Breaking News
Semi Conscious

Research points to vulnerability in Xilinx FPGAs

Page 1 / 2 Next >
View Comments: Newest First | Oldest First | Threaded View
User Rank
re: Research points to vulnerability in Xilinx FPGAs
UdaraW   8/6/2011 12:45:20 AM
In their paper, the researchers from Horst Gortz Institute for IT-Security claim that their was the first successful attack against the Virtex 4 and Virtex 5 FPGAs where the side-channel analysis of bit-stream encryption was utilized. While the technical vulnerability is acknowledged, the important questions is on whether a corresponding business vulnerability exists for FPGA users in it or not. The Xilinx spokesperson argues (as expected) that the attack requires a higher degree of sophistication, a high level of motivation and for the attacker to have physically access to the circuitry and therefore, the business vulnerability is minimal at present. This seems like many other claims that the vendors tend offer before a serious breach occurs. What I believe is that technical landscapes can change very very fast. For an example, side-channel attacks on the AES algorithm at the software-level is no longer a sophisticated process. In few more months, a side-channel attack on attack on an FPGA may not require the same level of sophistication and motivation as is argued. Besides, who can disregard the motivation to reverse-engineer a state-of-the-art product to steal its IP? The motivation is present all the time.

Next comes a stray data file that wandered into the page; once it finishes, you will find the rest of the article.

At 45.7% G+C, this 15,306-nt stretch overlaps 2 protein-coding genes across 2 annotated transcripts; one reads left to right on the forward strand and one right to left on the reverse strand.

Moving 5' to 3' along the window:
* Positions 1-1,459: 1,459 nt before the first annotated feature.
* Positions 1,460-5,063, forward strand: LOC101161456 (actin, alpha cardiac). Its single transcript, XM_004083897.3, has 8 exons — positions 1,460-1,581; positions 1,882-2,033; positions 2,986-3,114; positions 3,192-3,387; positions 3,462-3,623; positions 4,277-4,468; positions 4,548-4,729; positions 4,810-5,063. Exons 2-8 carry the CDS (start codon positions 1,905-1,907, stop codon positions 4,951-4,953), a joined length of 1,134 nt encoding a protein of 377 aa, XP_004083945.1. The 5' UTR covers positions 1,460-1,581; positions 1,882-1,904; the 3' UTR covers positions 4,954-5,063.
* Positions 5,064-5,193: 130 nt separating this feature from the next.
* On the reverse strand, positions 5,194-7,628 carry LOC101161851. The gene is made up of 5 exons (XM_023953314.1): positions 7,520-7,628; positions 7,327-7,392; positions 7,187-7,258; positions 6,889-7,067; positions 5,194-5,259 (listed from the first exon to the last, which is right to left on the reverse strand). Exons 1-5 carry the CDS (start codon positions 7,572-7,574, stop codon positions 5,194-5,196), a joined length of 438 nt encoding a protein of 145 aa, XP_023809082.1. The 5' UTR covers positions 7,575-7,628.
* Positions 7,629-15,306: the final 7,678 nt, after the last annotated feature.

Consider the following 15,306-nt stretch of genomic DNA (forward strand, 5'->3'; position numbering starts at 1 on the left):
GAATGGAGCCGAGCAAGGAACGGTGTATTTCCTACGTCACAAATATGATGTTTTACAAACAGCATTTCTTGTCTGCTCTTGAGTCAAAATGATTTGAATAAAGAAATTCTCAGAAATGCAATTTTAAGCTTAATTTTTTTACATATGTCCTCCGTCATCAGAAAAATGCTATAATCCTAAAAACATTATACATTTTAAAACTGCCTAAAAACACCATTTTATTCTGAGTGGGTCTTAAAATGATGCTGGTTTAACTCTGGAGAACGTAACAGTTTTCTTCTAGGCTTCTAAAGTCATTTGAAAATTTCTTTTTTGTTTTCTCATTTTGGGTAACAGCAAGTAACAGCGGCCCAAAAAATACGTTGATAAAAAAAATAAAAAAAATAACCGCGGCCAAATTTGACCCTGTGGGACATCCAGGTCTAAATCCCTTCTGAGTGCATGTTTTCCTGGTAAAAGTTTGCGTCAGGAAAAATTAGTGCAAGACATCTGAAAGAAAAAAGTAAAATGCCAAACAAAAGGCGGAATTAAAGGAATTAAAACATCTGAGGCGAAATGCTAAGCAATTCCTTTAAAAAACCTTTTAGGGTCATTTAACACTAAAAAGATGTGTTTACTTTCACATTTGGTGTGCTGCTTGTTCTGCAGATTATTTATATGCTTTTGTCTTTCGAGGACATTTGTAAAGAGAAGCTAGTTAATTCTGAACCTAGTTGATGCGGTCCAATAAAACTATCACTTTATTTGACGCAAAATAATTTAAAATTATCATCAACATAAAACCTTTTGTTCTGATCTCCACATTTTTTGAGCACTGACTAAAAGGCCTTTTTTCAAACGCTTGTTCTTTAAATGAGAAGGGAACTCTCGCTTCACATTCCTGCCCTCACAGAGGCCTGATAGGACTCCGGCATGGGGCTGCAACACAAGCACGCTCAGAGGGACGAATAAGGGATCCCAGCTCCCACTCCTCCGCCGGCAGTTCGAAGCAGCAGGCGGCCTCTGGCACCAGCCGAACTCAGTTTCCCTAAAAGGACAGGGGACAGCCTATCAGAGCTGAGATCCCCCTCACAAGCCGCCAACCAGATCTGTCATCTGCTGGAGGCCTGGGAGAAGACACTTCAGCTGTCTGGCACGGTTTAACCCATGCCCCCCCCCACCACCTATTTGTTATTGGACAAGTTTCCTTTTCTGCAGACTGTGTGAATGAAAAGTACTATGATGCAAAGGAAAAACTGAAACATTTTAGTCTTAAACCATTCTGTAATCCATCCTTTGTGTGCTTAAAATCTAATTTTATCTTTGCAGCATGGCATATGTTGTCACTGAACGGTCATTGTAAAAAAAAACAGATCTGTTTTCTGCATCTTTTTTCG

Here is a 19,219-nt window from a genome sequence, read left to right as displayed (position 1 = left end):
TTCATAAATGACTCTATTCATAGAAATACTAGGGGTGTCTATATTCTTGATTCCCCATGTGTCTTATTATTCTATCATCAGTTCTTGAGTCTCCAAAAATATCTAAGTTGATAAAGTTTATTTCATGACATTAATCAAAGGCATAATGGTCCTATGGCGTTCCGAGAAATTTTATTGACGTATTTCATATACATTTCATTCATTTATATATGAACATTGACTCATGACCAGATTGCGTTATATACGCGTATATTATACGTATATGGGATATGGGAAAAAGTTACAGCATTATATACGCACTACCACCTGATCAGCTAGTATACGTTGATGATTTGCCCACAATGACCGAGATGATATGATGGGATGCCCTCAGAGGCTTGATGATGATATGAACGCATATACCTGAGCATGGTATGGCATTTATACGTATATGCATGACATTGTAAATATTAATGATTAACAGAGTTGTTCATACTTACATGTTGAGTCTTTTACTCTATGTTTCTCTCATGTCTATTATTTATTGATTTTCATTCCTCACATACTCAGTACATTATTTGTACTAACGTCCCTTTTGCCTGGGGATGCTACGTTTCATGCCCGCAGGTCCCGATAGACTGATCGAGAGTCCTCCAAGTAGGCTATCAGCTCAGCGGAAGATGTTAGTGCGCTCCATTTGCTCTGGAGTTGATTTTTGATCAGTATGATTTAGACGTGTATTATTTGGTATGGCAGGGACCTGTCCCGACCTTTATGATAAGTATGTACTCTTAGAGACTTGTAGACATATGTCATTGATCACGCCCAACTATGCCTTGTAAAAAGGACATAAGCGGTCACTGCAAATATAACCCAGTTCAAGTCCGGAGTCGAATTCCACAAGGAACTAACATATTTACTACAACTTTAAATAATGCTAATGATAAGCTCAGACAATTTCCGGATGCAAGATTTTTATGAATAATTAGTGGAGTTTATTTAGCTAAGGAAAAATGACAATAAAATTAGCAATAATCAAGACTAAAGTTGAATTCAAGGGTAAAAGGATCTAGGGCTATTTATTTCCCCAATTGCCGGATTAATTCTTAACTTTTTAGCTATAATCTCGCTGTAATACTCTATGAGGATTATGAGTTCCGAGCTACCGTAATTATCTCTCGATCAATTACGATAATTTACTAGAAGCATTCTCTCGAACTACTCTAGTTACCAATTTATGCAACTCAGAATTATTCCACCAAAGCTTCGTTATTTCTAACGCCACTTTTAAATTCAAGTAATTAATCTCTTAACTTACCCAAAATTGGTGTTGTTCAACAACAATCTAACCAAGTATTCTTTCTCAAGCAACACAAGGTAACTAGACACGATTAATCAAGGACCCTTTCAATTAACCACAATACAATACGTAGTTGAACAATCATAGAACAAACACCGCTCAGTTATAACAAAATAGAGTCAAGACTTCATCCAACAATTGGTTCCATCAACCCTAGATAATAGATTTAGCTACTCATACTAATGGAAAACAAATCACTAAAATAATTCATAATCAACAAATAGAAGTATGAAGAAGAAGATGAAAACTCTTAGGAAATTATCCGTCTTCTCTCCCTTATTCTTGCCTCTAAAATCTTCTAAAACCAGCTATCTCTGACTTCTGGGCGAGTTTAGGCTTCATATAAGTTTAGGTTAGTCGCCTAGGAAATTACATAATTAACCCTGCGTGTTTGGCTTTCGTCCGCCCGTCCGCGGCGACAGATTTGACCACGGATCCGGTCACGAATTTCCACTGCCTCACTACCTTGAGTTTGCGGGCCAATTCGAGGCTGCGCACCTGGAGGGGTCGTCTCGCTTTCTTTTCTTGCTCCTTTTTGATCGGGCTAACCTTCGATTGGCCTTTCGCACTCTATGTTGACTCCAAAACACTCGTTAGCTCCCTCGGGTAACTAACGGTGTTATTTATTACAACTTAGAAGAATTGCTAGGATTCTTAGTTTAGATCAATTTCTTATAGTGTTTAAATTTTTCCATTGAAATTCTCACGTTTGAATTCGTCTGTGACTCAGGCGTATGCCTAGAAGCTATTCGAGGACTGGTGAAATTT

Top Comments of the Week
August Cartoon Caption Winner!
August Cartoon Caption Winner!
"All the King's horses and all the KIng's men gave up on Humpty, so they handed the problem off to Engineering."
Like Us on Facebook Parts Search

185 million searchable parts
(please enter a part number or hit search to begin)
EE Times on Twitter
EE Times Twitter Feed
David Patterson, known for his pioneering research that led to RAID, clusters and more, is part of a team at UC Berkeley that recently made its RISC-V processor architecture an open source hardware offering. We talk with Patterson and one of his colleagues behind the effort about the opportunities they see, what new kinds of designs they hope to enable and what it means for today’s commercial processor giants such as Intel, ARM and Imagination Technologies.
Flash Poll